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Unraveling History: Return Of African Cultural Objects Repatriated And Looted In Colonial Times

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Chapter Summary

Collecting objects from foreign countries and cultures flourished during the 19th century, especially after European powers were more firmly in control in Africa and Asia. Colonialism coincided with the development of new academic disciplines such as anthropology and archaeology. During the colonial period, cultural hemorrhaging started. Losses were sustained in many ways. First, as a result of the intrusion and imposition of foreign religions, Africans simply destroyed or left to decay what were once important objects of veneration. The second basis of cultural hemorrhaging was through gifts. The third basis was through sheer plunder. One of the most infamous examples is connected with the Benin pillage of 1897. The fourth way in which losses were sustained has been through research workers who have removed art pieces, claiming that they were meant for study collections, or that they would help to publicize the art of Africa around the world.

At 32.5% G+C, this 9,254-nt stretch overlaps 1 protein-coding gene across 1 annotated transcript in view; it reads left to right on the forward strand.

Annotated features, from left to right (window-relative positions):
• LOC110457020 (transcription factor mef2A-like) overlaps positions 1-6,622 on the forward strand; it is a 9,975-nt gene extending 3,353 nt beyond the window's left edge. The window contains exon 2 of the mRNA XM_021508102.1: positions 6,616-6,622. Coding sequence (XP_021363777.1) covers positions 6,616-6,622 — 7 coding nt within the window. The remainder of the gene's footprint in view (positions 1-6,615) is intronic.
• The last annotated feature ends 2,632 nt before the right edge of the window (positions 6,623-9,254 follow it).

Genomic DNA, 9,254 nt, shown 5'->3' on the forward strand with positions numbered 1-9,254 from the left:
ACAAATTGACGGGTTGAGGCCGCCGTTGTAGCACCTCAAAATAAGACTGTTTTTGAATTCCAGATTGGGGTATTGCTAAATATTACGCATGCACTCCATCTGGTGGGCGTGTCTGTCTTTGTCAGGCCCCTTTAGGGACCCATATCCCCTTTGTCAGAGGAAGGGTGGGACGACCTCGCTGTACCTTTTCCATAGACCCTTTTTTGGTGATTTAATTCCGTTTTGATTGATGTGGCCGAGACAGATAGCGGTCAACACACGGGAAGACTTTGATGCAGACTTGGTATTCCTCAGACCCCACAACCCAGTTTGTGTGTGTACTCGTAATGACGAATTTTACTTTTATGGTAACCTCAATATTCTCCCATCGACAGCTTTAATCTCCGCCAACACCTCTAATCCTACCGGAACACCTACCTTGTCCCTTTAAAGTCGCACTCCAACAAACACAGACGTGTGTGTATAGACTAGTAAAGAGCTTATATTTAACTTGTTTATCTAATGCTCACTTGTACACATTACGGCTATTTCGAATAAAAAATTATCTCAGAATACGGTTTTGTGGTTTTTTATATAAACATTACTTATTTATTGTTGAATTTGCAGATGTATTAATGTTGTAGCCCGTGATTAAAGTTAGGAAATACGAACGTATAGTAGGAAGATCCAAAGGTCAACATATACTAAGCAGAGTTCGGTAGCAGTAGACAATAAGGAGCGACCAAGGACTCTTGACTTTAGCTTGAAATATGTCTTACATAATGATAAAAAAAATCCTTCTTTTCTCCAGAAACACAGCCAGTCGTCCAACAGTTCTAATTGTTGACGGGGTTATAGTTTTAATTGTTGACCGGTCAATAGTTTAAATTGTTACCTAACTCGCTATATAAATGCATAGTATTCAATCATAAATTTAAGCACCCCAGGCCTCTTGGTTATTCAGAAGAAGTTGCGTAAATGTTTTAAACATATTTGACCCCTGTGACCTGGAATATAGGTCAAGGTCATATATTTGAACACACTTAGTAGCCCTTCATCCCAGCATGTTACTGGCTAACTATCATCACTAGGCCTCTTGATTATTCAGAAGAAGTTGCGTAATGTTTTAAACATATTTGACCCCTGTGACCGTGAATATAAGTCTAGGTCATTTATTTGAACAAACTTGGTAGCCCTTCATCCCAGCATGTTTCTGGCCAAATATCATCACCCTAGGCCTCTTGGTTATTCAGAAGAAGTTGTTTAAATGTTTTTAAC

Keywords: Africa's cultural heritage; African cultural objects; colonial period; cultural hemorrhaging

10.1163/ej.9789004160361.i-466.48
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